: a densely populated usually urban area marked by crowding, dirty run-down housing, poverty, and social disorganization
Examples of SLUM
- He grew up in the slums of New York.
- His house is a slum.
Origin of SLUM
First Known Use: 1825
Rhymes with SLUM
2slum intransitive verb
: to spend time in places or conditions that are much worse than your usual places or conditions
: to visit slums especially out of curiosity; broadly : to go somewhere or do something that might be considered beneath one's station —sometimes used with it <slumming it in budget hotels>
— slum·mer noun
Examples of SLUM
- He sometimes likes to go slumming in bars around the city.
First Known Use of SLUM
slum noun (Concise Encyclopedia)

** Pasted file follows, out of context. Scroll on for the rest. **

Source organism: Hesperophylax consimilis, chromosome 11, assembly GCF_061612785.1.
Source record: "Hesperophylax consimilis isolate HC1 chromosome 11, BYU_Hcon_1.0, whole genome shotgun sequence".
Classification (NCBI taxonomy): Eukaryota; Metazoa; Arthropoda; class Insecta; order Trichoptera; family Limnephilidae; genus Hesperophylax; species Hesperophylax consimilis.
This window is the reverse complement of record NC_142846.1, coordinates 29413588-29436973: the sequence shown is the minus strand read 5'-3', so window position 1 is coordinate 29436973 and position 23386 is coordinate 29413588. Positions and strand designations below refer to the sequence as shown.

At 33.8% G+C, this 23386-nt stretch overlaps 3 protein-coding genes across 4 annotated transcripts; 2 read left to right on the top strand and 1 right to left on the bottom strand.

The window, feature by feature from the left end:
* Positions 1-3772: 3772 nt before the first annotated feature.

Densely populated area of substandard housing, usually in a city, characterized by unsanitary conditions and social disorganization. Rapid industrialization in 19th-century Europe was accompanied by rapid population growth and the concentration of working-class people in overcrowded, poorly built housing. England passed the first legislation for building low-income housing to certain minimum standards in 1851; laws for slum clearance were first enacted in 1868. In the U.S., slum development coincided with the arrival of large numbers of immigrants in the late 19th and early 20th centuries; laws concerning adequate ventilation, fire protection, and sanitation in urban housing were passed in the late 1800s. In the 20th century government and private organizations built low-income housing and appropriated funds for urban renewal and offered low-interest home loans. Shantytowns, which often grow up around urban centres in developing countries as rural populations migrate to the cities in search of employment, are one type of slum for which alleviating measures have yet to be successfully introduced. See also urban planning.
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